Secession Outlawed in 1833...

5fish

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I ask " Did Lincoln have the right to use armed forces against states breaking Federal laws and to enforce Federal law?"

I say "Yes !" because of a bill call the Force Bill 1833... It authorizes the President to use armed forces to ensure the collection custom tariffs. The Force Bill rejected the concept of individual states' rights to nullify federal law or to secede from the Union. A note : The Force Bill was later used by President Eisenhower when schools in Little Rock, Arkansas refused to integrate their schools.

President Lincoln and President Buchanan could have and should have threaten the southern states with the Force Bill and even used the Force Bill to keep the southern states in the union or at least by time for a compromise in the congress. The Force Bill was the hammer that should have been used from day one to keep the southern states in line.

The true importance of the Force Bill is that it is the first piece of legislation to publicly deny the right of secession to individual states. Its approval meant that the principle of secession was no longer in keeping with the idea of a national union.

So all these arguments about secession was legal or not was answered in the Force Bill 1833. The answer: secession is illegal and treasonous...

NOTE:

The Force Bill was a temporary statute and its enforcement provisions were limited:
"SEC. 8. And be it further enacted, That the several provisions contained in the first and fifth sections of this act, shall be in force until the end of the next session of Congress, and no longer."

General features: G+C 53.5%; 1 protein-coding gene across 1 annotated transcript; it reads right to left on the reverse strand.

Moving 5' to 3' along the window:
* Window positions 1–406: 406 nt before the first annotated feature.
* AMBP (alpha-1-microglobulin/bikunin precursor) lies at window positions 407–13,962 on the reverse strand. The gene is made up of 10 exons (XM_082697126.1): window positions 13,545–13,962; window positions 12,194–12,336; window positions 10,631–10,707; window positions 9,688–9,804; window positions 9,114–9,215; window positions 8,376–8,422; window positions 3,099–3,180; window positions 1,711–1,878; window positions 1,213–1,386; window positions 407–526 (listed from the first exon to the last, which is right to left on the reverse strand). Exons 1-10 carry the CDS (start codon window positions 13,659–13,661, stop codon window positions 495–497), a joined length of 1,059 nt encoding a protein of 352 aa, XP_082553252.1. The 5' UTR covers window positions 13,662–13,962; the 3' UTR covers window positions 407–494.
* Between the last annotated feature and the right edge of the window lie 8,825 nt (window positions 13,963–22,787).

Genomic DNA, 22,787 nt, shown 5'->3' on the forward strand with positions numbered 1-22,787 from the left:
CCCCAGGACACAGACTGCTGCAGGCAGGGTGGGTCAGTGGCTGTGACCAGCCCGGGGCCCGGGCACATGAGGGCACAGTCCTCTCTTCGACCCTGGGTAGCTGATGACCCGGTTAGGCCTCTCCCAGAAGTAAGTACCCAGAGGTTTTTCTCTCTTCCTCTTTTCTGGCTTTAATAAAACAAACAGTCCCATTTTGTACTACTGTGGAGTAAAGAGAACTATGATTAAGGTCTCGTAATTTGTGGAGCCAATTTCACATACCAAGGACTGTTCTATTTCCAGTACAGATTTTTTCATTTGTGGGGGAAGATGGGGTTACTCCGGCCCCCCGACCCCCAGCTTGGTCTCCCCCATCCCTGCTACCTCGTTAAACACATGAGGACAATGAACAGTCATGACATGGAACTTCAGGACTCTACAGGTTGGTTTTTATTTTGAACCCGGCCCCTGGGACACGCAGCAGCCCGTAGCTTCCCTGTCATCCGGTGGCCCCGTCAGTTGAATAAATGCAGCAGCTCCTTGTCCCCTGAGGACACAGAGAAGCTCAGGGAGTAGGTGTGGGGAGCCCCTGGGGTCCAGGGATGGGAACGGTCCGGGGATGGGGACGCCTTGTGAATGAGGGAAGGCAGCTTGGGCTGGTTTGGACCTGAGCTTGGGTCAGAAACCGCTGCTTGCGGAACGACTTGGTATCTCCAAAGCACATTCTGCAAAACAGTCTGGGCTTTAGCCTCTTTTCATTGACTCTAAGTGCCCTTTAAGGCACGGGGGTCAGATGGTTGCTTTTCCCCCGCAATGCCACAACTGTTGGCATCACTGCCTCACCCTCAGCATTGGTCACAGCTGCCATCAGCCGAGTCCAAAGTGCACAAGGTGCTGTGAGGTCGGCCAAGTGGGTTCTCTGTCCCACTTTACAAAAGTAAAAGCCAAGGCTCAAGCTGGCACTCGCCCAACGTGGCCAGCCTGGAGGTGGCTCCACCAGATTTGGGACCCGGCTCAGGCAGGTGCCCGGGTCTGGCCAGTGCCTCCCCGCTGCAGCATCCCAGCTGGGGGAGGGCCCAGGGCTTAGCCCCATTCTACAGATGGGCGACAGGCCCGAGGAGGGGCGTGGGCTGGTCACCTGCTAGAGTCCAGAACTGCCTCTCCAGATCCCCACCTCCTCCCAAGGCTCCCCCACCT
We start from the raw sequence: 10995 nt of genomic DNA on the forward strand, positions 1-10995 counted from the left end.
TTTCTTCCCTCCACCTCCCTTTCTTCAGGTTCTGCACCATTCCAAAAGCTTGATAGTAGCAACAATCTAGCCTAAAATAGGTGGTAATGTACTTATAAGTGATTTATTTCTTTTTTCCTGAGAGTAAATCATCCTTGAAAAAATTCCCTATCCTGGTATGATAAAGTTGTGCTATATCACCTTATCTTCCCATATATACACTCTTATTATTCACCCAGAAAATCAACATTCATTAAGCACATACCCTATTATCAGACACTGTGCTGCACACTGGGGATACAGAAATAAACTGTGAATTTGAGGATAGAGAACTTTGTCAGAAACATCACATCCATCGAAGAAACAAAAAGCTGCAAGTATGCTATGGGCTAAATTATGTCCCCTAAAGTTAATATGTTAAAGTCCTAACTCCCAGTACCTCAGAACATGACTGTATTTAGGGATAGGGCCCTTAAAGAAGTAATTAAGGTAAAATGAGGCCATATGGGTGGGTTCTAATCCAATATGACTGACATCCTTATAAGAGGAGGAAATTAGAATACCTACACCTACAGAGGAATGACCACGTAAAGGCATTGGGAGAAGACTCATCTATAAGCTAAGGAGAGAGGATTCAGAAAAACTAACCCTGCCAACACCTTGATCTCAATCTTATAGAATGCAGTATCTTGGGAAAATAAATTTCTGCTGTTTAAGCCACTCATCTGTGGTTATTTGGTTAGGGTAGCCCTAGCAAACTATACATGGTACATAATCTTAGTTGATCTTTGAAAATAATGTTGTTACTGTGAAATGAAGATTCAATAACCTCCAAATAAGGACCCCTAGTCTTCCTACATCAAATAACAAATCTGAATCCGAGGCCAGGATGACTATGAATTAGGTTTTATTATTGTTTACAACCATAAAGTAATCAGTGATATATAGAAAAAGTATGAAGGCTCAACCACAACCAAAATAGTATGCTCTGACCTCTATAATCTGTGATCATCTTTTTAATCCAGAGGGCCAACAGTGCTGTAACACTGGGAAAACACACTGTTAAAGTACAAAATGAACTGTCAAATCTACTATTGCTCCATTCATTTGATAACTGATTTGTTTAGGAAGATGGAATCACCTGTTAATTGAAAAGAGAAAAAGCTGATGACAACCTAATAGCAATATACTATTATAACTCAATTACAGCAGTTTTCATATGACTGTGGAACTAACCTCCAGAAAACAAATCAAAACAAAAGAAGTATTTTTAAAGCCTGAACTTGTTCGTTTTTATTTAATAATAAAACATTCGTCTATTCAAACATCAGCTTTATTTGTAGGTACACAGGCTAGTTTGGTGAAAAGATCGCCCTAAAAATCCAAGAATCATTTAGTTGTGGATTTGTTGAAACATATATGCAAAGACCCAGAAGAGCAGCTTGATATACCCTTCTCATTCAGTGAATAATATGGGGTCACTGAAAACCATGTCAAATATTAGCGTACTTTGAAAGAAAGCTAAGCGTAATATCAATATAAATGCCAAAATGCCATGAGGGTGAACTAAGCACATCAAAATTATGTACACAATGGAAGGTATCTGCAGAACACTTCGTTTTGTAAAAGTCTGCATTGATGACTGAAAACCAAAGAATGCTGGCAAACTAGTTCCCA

A Force Bill was introduced during February 1861, by Ohio congressman Benjamin Stanton but the 36th Congress adjourned March 4, 1861 without passing the bill. Lincoln of course was inaugurated on the same day and Congress would not reconvene until called back into emergency secession following the attack on Ft. Sumter. By then there was no reason to pass a Force Bill.


NOTE:

This is the argument in the proceeding years was enacted in the proceeding consecutive congresses some say it was. It was an ongoing discussion proceeding the civil war... I still looking into Pres. Eisenhower use of Force Bill. It was an executive order he used to send the troops to Arkansas. I wonder if the Force Bill was used to justify the executive order.
 

rittmeister

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President Lincoln and President Buchanan could have and should have threaten the southern states with the Force Bill and even used the Force Bill to keep the southern states in the union or at least by time for a compromise in the congress. The Force Bill was the hammer that should have been used from day one to keep the southern states in line.
i'm not a legal mind so i don't talk about the feasibility of that. but lincoln more or less had an armed rebellion in progress when he came into office. trying to coerce the south any further by implementing